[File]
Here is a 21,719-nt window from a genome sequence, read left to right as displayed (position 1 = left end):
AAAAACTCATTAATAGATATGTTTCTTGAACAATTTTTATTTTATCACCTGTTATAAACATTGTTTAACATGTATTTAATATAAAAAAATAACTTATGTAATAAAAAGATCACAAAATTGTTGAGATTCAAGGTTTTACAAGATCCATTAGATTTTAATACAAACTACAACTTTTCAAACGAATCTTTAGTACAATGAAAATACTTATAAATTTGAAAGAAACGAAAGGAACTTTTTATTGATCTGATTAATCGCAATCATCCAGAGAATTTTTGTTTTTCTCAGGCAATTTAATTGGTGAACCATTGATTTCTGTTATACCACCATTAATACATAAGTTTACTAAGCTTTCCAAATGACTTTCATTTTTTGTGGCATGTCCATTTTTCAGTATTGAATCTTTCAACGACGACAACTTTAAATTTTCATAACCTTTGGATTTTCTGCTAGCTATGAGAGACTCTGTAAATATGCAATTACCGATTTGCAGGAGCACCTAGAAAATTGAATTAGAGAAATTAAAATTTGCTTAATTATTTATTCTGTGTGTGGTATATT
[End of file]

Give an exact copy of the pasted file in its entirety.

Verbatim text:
Here is a 21,719-nt window from a genome sequence, read left to right as displayed (position 1 = left end):
AAAAACTCATTAATAGATATGTTTCTTGAACAATTTTTATTTTATCACCTGTTATAAACATTGTTTAACATGTATTTAATATAAAAAAATAACTTATGTAATAAAAAGATCACAAAATTGTTGAGATTCAAGGTTTTACAAGATCCATTAGATTTTAATACAAACTACAACTTTTCAAACGAATCTTTAGTACAATGAAAATACTTATAAATTTGAAAGAAACGAAAGGAACTTTTTATTGATCTGATTAATCGCAATCATCCAGAGAATTTTTGTTTTTCTCAGGCAATTTAATTGGTGAACCATTGATTTCTGTTATACCACCATTAATACATAAGTTTACTAAGCTTTCCAAATGACTTTCATTTTTTGTGGCATGTCCATTTTTCAGTATTGAATCTTTCAACGACGACAACTTTAAATTTTCATAACCTTTGGATTTTCTGCTAGCTATGAGAGACTCTGTAAATATGCAATTACCGATTTGCAGGAGCACCTAGAAAATTGAATTAGAGAAATTAAAATTTGCTTAATTATTTATTCTGTGTGTGGTATATT